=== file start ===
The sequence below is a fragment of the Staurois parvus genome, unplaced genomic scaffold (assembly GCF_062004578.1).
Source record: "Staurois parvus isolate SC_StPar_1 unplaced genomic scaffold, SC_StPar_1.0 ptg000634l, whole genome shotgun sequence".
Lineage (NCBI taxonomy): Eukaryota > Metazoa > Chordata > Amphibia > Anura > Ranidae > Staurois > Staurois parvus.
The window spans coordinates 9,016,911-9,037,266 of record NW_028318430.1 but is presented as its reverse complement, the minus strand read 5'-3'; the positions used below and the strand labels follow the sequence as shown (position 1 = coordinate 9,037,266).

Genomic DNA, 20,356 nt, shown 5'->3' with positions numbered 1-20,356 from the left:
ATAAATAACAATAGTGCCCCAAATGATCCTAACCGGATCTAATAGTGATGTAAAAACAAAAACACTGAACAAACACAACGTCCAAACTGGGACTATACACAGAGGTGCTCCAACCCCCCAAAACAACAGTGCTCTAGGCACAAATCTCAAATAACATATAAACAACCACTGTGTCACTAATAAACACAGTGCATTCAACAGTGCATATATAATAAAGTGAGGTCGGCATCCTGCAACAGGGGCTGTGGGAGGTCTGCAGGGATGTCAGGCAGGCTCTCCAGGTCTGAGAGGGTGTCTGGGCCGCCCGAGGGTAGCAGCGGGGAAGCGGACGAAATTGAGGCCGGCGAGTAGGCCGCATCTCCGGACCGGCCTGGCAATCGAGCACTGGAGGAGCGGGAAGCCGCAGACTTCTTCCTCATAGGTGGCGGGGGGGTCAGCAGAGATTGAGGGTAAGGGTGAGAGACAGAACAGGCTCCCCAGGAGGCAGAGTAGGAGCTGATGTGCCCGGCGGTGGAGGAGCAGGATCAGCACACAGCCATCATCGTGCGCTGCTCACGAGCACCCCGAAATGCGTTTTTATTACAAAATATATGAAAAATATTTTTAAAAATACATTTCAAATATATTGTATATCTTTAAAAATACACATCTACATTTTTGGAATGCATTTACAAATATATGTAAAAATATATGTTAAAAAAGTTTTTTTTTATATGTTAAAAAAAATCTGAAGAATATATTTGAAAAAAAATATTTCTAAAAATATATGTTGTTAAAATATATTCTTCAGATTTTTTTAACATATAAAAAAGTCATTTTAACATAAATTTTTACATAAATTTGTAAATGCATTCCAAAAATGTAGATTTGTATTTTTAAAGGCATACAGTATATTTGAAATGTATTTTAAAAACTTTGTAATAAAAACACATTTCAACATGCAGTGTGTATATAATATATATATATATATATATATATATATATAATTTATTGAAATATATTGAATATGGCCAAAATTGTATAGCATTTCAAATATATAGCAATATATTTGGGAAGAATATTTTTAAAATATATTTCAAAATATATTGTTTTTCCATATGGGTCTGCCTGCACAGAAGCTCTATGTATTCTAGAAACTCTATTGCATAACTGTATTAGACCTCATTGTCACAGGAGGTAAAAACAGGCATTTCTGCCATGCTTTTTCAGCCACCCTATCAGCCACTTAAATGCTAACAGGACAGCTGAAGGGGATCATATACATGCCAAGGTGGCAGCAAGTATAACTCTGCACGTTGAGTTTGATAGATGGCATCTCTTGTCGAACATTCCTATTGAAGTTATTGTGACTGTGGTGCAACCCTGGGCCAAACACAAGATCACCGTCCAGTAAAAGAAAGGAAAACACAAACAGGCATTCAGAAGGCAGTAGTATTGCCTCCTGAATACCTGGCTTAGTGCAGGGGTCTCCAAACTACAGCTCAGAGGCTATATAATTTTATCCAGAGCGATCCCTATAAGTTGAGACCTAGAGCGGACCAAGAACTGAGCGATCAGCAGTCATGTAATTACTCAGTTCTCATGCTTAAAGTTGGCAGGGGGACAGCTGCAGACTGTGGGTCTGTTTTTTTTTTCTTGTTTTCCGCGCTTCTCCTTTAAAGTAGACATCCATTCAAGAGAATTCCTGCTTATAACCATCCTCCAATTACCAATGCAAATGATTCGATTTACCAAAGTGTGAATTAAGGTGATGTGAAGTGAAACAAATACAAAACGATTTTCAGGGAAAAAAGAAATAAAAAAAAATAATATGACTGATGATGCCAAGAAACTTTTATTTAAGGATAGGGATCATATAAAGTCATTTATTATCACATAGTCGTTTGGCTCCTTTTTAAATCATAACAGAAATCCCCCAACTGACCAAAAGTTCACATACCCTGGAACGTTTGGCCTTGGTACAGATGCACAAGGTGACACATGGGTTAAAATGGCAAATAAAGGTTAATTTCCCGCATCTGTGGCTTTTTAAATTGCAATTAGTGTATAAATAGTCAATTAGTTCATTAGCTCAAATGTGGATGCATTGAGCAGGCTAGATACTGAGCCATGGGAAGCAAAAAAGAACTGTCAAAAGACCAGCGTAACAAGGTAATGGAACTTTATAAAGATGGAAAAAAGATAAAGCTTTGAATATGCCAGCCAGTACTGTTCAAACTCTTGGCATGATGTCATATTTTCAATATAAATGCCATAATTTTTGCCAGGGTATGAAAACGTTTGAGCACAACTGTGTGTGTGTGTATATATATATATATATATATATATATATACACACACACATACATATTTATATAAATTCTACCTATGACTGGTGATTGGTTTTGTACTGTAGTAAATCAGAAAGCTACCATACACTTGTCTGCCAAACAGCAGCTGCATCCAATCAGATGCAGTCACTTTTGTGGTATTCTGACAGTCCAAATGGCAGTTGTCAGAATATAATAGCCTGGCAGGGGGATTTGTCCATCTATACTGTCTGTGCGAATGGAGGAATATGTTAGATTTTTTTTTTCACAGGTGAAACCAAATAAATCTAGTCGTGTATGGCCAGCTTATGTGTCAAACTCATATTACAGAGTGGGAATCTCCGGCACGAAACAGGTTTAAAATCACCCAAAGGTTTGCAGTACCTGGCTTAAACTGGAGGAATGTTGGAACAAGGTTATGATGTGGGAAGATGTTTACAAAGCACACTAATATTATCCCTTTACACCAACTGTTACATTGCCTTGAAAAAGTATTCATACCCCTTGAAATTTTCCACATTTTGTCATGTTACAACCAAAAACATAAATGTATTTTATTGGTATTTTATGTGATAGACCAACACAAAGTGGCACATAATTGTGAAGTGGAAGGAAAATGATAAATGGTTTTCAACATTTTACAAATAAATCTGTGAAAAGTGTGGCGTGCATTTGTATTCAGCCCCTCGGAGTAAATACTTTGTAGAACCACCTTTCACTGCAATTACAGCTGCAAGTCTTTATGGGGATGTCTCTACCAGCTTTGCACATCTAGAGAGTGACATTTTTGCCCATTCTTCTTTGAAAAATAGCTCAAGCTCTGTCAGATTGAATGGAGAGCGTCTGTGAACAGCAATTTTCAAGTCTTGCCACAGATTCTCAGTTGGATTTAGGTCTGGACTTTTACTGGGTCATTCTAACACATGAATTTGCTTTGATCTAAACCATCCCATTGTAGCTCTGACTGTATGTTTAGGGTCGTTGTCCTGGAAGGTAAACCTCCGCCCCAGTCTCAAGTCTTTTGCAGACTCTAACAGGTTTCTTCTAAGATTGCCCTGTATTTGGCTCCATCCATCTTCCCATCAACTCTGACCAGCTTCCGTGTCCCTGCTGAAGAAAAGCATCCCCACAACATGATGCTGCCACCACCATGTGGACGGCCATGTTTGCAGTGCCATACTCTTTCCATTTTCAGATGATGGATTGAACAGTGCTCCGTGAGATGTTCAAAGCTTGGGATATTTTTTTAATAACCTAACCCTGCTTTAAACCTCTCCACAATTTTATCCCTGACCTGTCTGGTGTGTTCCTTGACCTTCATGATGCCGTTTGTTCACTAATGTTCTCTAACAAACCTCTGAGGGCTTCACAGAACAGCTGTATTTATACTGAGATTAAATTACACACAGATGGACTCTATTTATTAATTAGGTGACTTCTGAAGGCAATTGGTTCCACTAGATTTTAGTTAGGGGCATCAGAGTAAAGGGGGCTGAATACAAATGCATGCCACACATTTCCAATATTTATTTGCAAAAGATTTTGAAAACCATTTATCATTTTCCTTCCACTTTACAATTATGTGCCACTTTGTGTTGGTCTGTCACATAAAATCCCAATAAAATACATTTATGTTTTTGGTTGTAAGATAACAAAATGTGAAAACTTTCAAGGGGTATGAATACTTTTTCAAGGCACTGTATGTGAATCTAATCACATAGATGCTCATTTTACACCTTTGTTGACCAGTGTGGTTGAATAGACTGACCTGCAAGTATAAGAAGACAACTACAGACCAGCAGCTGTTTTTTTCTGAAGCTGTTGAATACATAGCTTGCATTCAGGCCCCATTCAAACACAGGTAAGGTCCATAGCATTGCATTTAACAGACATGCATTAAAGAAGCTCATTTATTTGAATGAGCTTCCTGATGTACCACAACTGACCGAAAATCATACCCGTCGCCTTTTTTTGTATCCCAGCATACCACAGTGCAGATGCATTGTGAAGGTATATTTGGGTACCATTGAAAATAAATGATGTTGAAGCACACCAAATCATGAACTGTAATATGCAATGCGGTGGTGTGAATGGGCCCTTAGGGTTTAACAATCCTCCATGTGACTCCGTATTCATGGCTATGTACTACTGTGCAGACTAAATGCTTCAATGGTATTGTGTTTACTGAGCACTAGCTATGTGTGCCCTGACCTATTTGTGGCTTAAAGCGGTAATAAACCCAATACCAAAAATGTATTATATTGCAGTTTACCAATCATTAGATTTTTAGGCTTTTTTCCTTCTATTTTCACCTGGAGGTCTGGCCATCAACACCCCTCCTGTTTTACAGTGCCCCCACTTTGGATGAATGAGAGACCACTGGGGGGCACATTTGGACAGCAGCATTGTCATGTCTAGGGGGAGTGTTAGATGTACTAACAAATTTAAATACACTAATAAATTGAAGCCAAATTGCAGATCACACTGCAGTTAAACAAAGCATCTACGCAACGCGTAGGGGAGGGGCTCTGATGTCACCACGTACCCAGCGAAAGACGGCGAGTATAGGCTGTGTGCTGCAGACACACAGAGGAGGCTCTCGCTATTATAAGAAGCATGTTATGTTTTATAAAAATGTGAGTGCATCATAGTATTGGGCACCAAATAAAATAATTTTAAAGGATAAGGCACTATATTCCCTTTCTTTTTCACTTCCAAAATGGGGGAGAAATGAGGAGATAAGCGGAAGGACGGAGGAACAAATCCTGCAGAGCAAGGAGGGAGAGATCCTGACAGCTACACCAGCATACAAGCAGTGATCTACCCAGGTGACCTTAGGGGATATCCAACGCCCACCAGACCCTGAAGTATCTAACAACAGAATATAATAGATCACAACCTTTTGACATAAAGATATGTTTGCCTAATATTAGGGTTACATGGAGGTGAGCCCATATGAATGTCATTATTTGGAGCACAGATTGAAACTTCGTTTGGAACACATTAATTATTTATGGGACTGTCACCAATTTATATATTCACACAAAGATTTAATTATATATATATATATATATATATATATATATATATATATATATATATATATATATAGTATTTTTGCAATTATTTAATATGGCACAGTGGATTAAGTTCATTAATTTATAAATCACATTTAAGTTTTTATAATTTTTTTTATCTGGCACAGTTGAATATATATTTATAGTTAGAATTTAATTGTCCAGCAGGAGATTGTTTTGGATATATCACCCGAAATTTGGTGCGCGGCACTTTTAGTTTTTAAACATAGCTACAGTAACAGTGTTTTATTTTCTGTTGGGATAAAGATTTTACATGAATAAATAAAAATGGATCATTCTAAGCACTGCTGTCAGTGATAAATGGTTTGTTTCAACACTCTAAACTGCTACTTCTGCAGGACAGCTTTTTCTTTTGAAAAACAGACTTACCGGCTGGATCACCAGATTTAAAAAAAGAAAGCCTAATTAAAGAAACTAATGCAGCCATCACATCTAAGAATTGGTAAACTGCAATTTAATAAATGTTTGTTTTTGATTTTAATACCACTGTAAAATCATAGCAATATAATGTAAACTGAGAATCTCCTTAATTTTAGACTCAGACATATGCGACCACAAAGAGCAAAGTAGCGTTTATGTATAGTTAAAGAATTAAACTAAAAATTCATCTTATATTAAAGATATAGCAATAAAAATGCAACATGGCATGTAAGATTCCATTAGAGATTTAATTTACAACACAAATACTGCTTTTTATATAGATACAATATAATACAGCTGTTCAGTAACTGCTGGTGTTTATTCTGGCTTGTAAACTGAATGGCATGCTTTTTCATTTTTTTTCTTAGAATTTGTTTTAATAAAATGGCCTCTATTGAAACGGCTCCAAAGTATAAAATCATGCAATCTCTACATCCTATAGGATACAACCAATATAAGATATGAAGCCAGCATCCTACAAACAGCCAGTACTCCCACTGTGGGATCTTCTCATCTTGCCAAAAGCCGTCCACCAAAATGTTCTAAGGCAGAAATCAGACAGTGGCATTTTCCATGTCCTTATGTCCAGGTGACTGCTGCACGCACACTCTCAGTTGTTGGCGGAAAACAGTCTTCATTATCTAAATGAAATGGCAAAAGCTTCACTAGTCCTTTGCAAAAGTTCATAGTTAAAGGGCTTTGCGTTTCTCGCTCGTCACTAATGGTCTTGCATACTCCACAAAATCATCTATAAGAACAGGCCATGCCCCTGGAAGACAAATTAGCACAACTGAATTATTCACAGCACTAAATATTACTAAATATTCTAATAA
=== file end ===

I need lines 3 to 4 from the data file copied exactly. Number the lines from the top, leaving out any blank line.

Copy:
Lineage (NCBI taxonomy): Eukaryota > Metazoa > Chordata > Amphibia > Anura > Ranidae > Staurois > Staurois parvus.
The window spans coordinates 9,016,911-9,037,266 of record NW_028318430.1 but is presented as its reverse complement, the minus strand read 5'-3'; the positions used below and the strand labels follow the sequence as shown (position 1 = coordinate 9,037,266).